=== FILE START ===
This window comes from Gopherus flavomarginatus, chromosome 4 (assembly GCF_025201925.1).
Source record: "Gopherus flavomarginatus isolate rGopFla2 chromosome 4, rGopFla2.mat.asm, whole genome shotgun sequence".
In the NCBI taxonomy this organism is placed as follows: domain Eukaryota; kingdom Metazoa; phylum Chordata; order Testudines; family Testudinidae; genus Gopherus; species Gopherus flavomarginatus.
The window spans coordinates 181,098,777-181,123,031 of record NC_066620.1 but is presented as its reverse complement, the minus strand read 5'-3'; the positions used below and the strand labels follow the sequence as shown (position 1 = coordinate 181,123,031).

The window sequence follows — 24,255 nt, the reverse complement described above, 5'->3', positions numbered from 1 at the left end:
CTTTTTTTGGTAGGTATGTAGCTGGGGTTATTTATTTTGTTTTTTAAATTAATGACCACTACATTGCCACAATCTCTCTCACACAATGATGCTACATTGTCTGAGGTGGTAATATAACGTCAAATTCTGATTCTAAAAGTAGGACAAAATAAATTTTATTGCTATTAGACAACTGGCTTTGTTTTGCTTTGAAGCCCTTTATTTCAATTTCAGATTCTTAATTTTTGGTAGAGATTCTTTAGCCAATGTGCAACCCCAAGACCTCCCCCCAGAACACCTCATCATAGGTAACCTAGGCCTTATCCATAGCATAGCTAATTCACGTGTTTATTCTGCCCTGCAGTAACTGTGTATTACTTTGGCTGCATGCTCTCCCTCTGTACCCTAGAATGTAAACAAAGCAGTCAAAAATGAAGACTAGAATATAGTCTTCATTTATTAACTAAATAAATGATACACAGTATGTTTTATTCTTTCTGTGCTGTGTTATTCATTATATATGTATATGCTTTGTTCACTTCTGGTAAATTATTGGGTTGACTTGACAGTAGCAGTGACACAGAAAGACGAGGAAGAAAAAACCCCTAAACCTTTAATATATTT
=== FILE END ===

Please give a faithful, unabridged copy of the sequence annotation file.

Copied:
This window comes from Gopherus flavomarginatus, chromosome 4 (assembly GCF_025201925.1).
Source record: "Gopherus flavomarginatus isolate rGopFla2 chromosome 4, rGopFla2.mat.asm, whole genome shotgun sequence".
In the NCBI taxonomy this organism is placed as follows: domain Eukaryota; kingdom Metazoa; phylum Chordata; order Testudines; family Testudinidae; genus Gopherus; species Gopherus flavomarginatus.
The window spans coordinates 181,098,777-181,123,031 of record NC_066620.1 but is presented as its reverse complement, the minus strand read 5'-3'; the positions used below and the strand labels follow the sequence as shown (position 1 = coordinate 181,123,031).

The window sequence follows — 24,255 nt, the reverse complement described above, 5'->3', positions numbered from 1 at the left end:
CTTTTTTTGGTAGGTATGTAGCTGGGGTTATTTATTTTGTTTTTTAAATTAATGACCACTACATTGCCACAATCTCTCTCACACAATGATGCTACATTGTCTGAGGTGGTAATATAACGTCAAATTCTGATTCTAAAAGTAGGACAAAATAAATTTTATTGCTATTAGACAACTGGCTTTGTTTTGCTTTGAAGCCCTTTATTTCAATTTCAGATTCTTAATTTTTGGTAGAGATTCTTTAGCCAATGTGCAACCCCAAGACCTCCCCCCAGAACACCTCATCATAGGTAACCTAGGCCTTATCCATAGCATAGCTAATTCACGTGTTTATTCTGCCCTGCAGTAACTGTGTATTACTTTGGCTGCATGCTCTCCCTCTGTACCCTAGAATGTAAACAAAGCAGTCAAAAATGAAGACTAGAATATAGTCTTCATTTATTAACTAAATAAATGATACACAGTATGTTTTATTCTTTCTGTGCTGTGTTATTCATTATATATGTATATGCTTTGTTCACTTCTGGTAAATTATTGGGTTGACTTGACAGTAGCAGTGACACAGAAAGACGAGGAAGAAAAAACCCCTAAACCTTTAATATATTT